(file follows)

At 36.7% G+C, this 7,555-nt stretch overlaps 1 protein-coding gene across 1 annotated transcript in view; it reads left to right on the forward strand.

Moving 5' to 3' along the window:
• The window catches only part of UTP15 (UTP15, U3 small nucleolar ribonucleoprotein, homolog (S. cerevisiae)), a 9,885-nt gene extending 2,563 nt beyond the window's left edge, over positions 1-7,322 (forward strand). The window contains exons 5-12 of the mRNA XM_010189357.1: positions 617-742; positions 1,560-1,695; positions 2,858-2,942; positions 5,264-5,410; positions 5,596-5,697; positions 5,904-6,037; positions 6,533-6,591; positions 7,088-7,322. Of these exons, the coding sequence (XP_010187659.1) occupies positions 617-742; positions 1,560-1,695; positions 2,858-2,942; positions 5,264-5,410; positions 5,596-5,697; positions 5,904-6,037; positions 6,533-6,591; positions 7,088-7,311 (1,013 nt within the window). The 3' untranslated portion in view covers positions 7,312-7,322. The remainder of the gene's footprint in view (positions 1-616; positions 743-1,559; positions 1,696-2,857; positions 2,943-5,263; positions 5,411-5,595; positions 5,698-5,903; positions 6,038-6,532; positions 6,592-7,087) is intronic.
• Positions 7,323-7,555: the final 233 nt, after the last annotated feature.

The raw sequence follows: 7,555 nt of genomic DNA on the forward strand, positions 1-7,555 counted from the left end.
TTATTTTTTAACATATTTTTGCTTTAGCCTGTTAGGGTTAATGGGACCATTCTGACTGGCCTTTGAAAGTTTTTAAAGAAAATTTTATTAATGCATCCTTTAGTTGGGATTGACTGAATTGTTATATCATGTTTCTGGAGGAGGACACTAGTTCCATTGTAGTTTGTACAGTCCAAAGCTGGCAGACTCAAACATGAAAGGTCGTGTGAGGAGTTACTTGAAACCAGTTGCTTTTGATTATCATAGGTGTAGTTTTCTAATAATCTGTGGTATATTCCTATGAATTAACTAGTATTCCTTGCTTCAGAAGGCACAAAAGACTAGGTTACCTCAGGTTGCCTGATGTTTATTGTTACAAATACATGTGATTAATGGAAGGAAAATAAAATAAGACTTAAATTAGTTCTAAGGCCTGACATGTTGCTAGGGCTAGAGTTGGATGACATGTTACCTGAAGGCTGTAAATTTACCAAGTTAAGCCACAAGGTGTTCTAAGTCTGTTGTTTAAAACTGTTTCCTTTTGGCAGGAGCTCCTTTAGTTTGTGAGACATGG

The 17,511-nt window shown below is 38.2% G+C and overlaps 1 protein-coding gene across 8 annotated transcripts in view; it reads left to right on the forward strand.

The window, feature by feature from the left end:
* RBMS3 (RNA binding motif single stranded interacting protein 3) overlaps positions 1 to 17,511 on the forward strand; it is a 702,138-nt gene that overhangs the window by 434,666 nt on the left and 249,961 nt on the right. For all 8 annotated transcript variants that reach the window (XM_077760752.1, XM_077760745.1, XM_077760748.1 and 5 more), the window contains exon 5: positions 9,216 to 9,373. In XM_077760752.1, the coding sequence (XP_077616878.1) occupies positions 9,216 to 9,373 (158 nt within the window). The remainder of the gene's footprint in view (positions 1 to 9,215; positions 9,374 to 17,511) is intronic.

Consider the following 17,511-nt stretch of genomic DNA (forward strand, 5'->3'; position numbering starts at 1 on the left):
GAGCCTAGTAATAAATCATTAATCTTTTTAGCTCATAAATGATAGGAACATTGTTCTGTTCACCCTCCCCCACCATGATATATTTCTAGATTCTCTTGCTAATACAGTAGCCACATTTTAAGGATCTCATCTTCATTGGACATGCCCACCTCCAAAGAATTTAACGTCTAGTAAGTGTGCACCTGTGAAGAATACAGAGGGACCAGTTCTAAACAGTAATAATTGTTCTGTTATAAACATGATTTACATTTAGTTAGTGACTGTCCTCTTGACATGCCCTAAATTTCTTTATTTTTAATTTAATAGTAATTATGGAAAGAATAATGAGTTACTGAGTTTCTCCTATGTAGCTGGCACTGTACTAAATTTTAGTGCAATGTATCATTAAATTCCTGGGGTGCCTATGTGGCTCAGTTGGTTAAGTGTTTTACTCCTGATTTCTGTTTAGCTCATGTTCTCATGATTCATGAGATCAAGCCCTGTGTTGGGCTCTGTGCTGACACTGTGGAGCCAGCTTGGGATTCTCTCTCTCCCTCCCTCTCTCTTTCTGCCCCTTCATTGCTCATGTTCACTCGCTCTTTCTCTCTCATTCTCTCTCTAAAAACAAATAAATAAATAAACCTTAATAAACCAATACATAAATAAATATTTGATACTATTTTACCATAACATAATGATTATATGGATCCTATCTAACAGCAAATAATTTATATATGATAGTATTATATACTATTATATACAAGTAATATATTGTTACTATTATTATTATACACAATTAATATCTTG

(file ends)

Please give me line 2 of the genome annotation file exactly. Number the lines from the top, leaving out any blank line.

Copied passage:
Moving 5' to 3' along the window: